Eiffel Tower among sites to close in move to curb Paris protests
It comes after three weeks of demonstrations against the government.
The Eiffel Tower in Paris will be closed on Saturday as French authorities tighten security to prevent another outbreak of violence following three weeks of anti-government protests.
In addition to the 8,000 police forces that will be deployed in the French capital, the Paris police prefect has identified 14 high-risk sectors that will be cleared out.
Fearing protesters could target street furniture or construction sites, Paris police will remove all the glass containers, railings and building machines set up in the identified sectors which include the Champs-Elysees avenue.
And authorities have also cancelled six French league football matches this weekend around the country.
Since the unrest began on November 17 in reaction to a sharp increase in diesel taxes, four people have been killed in accidents.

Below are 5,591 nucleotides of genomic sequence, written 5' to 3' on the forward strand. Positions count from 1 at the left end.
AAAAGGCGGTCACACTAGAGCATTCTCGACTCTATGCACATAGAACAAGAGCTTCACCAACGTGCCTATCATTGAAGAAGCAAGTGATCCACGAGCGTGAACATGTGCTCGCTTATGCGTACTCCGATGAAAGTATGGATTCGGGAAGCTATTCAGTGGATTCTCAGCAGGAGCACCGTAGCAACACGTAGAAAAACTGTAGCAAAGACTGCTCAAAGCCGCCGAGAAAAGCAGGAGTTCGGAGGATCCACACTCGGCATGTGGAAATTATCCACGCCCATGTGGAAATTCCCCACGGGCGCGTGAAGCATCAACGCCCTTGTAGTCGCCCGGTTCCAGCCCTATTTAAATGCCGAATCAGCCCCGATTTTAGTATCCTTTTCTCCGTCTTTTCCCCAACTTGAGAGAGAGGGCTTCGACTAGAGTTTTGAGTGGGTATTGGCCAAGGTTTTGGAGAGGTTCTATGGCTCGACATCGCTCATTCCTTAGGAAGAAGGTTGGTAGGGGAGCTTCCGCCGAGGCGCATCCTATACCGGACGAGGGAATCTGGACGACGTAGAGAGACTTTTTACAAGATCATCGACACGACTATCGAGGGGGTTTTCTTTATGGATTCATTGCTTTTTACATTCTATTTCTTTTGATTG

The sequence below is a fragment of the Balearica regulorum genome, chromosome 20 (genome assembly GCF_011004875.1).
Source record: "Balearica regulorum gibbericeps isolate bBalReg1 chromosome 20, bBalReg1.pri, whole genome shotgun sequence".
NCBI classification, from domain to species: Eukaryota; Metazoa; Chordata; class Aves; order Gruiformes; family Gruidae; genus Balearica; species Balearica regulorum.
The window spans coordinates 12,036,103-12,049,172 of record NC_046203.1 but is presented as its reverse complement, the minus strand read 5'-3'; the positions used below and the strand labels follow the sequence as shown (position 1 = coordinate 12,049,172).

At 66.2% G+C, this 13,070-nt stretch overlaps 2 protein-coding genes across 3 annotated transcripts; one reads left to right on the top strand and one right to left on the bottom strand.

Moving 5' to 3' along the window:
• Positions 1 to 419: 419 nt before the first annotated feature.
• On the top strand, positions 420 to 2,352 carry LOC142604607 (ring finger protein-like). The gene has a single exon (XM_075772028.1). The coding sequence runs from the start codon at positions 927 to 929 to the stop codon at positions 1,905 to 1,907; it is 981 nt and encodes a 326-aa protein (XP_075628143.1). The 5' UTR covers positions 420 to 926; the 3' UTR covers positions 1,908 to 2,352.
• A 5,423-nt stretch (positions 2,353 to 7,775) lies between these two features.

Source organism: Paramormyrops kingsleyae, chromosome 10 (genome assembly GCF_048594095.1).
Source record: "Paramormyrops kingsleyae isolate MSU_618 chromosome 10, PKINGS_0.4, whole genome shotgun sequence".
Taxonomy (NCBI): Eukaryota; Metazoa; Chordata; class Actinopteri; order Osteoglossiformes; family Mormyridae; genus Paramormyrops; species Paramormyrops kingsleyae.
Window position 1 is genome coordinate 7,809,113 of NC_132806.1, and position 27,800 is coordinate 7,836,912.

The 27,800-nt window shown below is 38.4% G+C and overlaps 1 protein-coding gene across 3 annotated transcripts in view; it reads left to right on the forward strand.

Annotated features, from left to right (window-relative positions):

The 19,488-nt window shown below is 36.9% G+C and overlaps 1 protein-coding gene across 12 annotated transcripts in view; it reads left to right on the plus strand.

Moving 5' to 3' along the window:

The protesters are collectively referred to as the “yellow vest” movement, in reference to the fluorescent safety outfit French motorists keep in their cars.
However, protesters’ demands have now expanded to other issues hurting French workers, retired people and students.
The rioting has also had an economic impact at the height of the holiday shopping season.
Rampaging groups last weekend threw cobblestones through Paris shop windows and looted valuables in some of the city’s richest neighbourhoods.
The national Federation of French markets said Friday that Christmas markets have been “strongly impacted” and that its members registered “an average fall of their estimated figures between 30 and 40% since the beginning of the movement of the yellow vests”.
In addition to the closure of the Eiffel Tower, many shops and museums across France, including the Orsay Museum and the Grand Palais, will keep their doors shut on Saturday for safety reasons.
“We need to protect culture sites in Paris but also everywhere in France,” culture minister Franck Riester told RTL radio.
“These vehicles can be very useful to protect buildings,” said Stanislas Gaudon, the head of police union Alliance.
“And if they set up barricades, we can quickly clear out the space and let our units progress.”
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